'Golden' Jenny vs. 'Creeping' Jenny

bobby1973May 23, 2008

is 'golden jenny' the same thing as 'creeping jenny'? i've heard how invasive 'creeping jenny' can be. but i recently saw 'golden jenny' groundcover at my local nursery, and loved its appearance. however before i buy it, i just want to make sure that it's not as invasive as creeping jenny, of if they're indeed just the same plant. please let me know.



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They are the same. There's another creeping jenny that is darker green. I'm in the process of trying to get it out of some of my beds. I wouldn't mind it if it wasn't choking out my more delicate plants like oxalis. It does well in hanging baskets and decorative pots. Proceed with caution!

    Bookmark   May 23, 2008 at 5:57PM
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I don't think that's right. Creeping jenny is a green weed. Golden jenny is golden colored and less invasive.

    Bookmark   May 23, 2008 at 11:12PM
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I checked to make sure I wasn't misleading anyone. Lysimachia mummularia "Aurea" is the lime green to yellow Golden Creeping Jenny. There are darker green species just named Lysimachia nummularia L. They are sold as annuals in some northern states and even banned in Mass. for their invasivness. They are on the "pest" list in TN also. Hope this is helpful.

    Bookmark   May 24, 2008 at 7:18AM
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I have some of the golden jenny. Lysimachia mummularia "Aurea" indeed. I keep mine WELL AWAY from my lawn. Here's some info I found:

Hardiness Zones: 3 to 8
Height: 6 in Spread: 12 in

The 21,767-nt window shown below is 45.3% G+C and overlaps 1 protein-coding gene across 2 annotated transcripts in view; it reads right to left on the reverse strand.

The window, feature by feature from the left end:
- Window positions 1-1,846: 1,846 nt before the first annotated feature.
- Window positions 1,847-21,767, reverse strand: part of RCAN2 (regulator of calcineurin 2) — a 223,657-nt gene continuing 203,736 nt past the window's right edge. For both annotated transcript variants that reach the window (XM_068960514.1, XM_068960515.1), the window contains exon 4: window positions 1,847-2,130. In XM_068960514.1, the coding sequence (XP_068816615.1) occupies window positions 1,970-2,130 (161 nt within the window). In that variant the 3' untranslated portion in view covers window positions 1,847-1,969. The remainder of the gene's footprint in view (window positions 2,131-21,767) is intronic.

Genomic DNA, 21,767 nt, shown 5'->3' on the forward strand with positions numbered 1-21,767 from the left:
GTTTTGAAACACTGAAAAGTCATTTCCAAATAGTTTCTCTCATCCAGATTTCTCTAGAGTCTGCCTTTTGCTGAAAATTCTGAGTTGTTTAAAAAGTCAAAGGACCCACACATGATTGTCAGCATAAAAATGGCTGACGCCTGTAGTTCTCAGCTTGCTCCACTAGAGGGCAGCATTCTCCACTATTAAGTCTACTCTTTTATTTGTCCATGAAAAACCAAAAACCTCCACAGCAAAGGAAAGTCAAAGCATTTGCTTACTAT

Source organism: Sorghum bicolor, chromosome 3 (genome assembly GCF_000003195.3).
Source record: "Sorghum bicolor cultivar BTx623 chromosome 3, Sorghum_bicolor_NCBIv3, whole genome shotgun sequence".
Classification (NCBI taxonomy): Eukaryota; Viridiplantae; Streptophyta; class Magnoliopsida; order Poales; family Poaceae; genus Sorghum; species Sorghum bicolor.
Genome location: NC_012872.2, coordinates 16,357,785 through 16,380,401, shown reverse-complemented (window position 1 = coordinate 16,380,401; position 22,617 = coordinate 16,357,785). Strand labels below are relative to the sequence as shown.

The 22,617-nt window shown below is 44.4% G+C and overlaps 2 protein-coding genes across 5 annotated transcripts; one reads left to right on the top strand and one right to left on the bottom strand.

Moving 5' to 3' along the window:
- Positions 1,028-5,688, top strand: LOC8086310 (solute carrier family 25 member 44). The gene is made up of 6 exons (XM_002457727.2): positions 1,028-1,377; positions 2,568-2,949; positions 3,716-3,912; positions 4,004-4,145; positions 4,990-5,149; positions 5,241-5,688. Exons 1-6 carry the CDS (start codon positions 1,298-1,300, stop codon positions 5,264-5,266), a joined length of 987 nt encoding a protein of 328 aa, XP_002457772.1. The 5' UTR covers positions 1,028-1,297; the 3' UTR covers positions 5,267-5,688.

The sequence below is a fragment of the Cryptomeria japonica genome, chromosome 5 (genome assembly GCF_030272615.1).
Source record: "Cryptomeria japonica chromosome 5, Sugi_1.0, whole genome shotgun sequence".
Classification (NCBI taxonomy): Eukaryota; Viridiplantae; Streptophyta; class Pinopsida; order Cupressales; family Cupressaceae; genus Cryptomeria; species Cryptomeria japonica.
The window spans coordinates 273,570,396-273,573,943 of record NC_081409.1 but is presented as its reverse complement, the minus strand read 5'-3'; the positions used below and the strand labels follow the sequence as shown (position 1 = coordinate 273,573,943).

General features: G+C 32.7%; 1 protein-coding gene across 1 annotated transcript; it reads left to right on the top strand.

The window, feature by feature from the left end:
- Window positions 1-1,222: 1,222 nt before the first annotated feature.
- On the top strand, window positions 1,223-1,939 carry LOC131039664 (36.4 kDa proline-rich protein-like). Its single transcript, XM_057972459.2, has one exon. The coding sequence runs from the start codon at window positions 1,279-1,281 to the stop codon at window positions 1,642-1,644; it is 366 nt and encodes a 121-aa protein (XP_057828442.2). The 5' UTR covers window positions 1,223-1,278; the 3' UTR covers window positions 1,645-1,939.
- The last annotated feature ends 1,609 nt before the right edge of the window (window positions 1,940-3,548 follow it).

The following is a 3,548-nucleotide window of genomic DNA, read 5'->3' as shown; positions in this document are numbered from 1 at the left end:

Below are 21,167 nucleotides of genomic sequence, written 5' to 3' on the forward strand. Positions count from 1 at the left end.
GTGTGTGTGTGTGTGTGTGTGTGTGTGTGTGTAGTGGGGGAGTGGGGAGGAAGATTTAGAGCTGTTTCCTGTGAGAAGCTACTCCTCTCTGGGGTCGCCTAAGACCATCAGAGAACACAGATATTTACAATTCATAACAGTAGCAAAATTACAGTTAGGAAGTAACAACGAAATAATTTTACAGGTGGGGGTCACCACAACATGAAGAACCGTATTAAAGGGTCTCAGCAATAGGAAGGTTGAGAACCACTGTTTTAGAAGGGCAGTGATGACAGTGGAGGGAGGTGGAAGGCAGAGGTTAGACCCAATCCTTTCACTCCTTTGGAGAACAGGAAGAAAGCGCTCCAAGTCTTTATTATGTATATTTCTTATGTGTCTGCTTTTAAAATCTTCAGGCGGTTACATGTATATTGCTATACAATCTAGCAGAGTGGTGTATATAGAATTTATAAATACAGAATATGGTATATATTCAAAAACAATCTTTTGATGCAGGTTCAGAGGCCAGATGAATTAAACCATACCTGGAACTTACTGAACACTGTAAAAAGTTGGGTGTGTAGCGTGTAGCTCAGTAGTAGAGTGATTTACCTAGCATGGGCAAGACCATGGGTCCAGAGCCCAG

Type: herbaceous perennial
Flowers: Yellow

Comments: Creeping Jenny (Vis. 1) can be used as a ground
cover and will tolerate shade. As an alternative, the plant
may be grown in a hanging pot. The plant also produces
yellow flowers (Vis. 2). Use it with caution as Creeping
Jenny can become a lawn weed. The plant prefers a moist
soil and can be used near water.

Propagation: Propagation is by division in autumn or
spring and may be needed to keep the plant under control.
Cuttings may also be used.

'Aurea' - The leaves are bright yellow.

Here is a link that might be useful: Reference

    Bookmark   June 8, 2008 at 10:47PM
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bibbus 7b(7b)

So I saw this beautiful plant at my nursery and planted it in a bed a couple of years ago. It spread and I just dug it up this morning and it had grown in to some of my perennials. There is no way I got all the roots. Does this mean I have just made the situation worse? It hasn't been terribly invasive but it didn't look that good as a ground cover as it does hanging out of pots I've seen. It had brown spots and the color was uneven. I plan to put pine bark mulch down but should I do more to prevent it from returning? Or will I just be able to pull out the new growth pretty easily?

    Bookmark   June 22, 2013 at 9:17AM
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